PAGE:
According to the complaint, filed in the U.S. District Court for the Southern District of New York, Vitalize/ Eboost’s POW pre-workout powder is marketed as containing “1,600 mg of "Beta-Alanine (as CarnoSyn)" per serving”, but NAI alleges that “Vitalize is not authorized or licensed to use NAI's CarnoSyn trademarks.”
The complaint continues: “NAI has not entered into a trademark license agreement with Vitalize or anyone authorized to act on its behalf. Vitalize has not purchased licensed CarnoSyn beta-alanine from NAI. NAI's business records do not reflect that a contract manufacturer has ever purchased licensed CarnoSyn beta-alanine from NAI on Vitalize's behalf.
“Vitalize's unauthorized use of NAI's trademarks would likely result in confusion to consumers who believe they are purchasing a supplement containing CarnoSyn, an ingredient having NDI status with the FDA.”
NDI and GRAS
Commenting on the lawsuit, Mark LeDoux, NAI's CEO and Chairman, said: “NAI has invested and continues to expend substantial funds to conduct scientific research and to build, expand and promote sales of CarnoSyn beta-alanine.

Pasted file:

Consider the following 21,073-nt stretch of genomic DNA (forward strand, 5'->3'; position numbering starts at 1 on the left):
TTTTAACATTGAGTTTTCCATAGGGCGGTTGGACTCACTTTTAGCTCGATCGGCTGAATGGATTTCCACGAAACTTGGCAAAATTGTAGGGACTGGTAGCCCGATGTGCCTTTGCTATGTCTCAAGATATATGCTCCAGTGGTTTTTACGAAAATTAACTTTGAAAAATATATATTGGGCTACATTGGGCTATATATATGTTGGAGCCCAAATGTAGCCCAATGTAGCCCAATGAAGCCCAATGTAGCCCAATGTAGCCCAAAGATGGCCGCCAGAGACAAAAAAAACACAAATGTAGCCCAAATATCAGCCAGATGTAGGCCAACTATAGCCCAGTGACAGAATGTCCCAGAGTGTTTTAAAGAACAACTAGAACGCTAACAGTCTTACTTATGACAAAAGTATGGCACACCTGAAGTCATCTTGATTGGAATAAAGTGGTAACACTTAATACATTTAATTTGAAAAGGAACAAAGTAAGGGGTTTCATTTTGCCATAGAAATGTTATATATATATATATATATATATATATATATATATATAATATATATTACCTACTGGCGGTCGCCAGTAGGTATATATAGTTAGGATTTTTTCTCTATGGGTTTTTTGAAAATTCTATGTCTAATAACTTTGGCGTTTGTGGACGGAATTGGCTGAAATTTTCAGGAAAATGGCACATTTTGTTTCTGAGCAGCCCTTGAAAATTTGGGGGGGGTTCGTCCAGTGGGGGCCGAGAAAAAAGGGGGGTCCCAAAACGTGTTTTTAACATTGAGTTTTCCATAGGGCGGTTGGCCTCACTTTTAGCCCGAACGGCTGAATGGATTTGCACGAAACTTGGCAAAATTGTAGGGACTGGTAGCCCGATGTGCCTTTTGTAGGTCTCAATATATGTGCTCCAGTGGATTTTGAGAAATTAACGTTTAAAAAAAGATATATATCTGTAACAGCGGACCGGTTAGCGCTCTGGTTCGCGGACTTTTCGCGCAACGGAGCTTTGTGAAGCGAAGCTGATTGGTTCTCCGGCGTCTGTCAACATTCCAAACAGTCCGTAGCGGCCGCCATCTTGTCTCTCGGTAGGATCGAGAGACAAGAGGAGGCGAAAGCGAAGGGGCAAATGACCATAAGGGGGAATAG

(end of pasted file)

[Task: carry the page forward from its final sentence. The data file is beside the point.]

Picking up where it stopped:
“NAI pursues legal avenues to protect its CarnoSyn brand, intellectual property portfolio and regulatory compliance status.”
The ingredient is the only beta-alanine that is covered by a New Dietary Ingredient Notification submission with the Food and Drug Administration (FDA) and that has Self-Affirmed GRAS (Generally Recognized as Safe) status at up to 6.4 grams per day.
Vitalize Labs, LLC, which was founded in 2007 by Josh Taekman and John McDonald, was contacted several times for a comment by NutraIngredients-USA, but no response was received prior to publication.
NAI's suit seeks damages, an injunction against continued use of its trademarks, and other relief.
Earlier this month, CarnoSyn beta-alanine was named the winner of the 2019 NutraIngredients-USA Award for Sports Nutrition Ingredient of the Year.